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Classic Roast Turkey with Juniper Brine

Updated February 23, 2016
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This picture-perfect turkey will make a beautiful centerpiece for your Thanksgiving table. The skin will be crisp and golden hued, the meat will be moist (yes, even the breast meat!), and the flavor will be divine because you took care every step of the way. Brining is the answer to a moist turkey, and basting and turning it insures a fully browned and beautiful bird. Giving the bird time to rest after roasting (not you, just the bird) sets and seals in the juices. Your guests will be impressed!

To Truss an Unstuffed Turkey: Have ready one 4-foot length of kitchen twine. Place the turkey on a work surface with the legs facing you. Center the twine across the back (under the shoulders) of the turkey. Make sure the flap of neck skin covers the neck cavity and is secured by the twine. With an end in each hand, pull the string up over the top of the breast, tightening it so that the wings are drawn in close to the body; then cross over the two ends and tie. Now bring the twine down to the legs, bring the legs together, wrap the string around the ends (knobs) of the legs, and tie a knot. Trim any extra length of twine.

Cooking Methodroasting

CostInexpensive

Easy

Total Timea day or more

Make Ahead RecipeYes

Kid FriendlyYes

One Pot MealYes

OccasionCasual Dinner Party, Family Get-together

Recipe Coursemain course

Five Ingredients or LessYes

Mealdinner

Taste and Texturejuicy, savory, spiced

Ingredients

  • 2 large yellow onions (about 12 ounces each), diced
  • 2 large carrots, peeled and diced
  • 3 large ribs celery, diced
  • 4 cloves garlic, minced
  • 7 fresh sage leaves, chopped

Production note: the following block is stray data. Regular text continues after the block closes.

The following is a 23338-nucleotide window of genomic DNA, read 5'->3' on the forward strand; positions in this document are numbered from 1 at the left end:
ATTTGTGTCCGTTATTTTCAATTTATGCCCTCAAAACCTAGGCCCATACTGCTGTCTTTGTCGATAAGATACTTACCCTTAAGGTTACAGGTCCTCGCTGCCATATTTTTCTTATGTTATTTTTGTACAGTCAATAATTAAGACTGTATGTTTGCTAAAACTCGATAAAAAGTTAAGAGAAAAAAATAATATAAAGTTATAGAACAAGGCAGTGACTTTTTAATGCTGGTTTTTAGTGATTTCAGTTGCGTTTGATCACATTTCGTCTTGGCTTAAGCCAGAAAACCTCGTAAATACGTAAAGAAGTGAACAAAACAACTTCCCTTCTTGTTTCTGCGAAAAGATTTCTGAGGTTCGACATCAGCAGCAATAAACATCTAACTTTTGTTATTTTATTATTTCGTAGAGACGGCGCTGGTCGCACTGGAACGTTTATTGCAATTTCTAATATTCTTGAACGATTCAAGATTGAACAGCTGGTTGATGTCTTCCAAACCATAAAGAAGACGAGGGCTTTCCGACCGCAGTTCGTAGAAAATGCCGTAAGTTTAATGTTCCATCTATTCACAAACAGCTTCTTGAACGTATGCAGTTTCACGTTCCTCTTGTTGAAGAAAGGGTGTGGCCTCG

• 1 tablespoon fresh thyme leaves
  • 1 teaspoon salt
  • Freshly ground pepper
  • 1 brined turkey (12 to 16 pounds) made with Juniper Brine 
  • ½ cup (1 stick) unsalted butter, melted

Instructions

Combine the onions, carrots, celery, garlic, sage, thyme, salt, and a few grinds of pepper in a medium mixing bowl. Mix well and set aside.

Position an oven rack on the second-lowest level in the oven. Preheat the oven to 500°F. Have ready a large roasting pan with a roasting rack, preferably V-shaped, set in the pan.

Put ½ cup of the vegetable mixture inside the neck cavity and 1½ cups inside the chest cavity. Scatter the remainder on the bottom of the roasting pan and add 2 cups of water to the pan. Truss the turkey following the directions below. Use a pastry brush to brush the turkey with half of the butter. Place the turkey, breast-side down, on the rack. Roast for 30 minutes. Lower the oven temperature to 350°F. Baste the turkey with the pan juices, and roast an additional 30 minutes. Remove the turkey from the oven. Using oven mitts covered with aluminum foil, or wads of paper towels, turn the turkey breast-side up. Baste with pan juices, and then return the turkey to the oven. Continue to roast, basting with pan juices after 45 minutes. After another 45 minutes, baste with the remaining butter. The turkey is done when an instant-read thermometer registers 165°F when inserted into the thickest part of the thigh. When the internal temperature of the turkey reaches 125°F, the turkey is about 1 hour away from being done. (Roasting times will vary, depending on the size of the bird, its temperature when it went into the oven, whether or not it is stuffed, and your particular oven and the accuracy of the thermostat.

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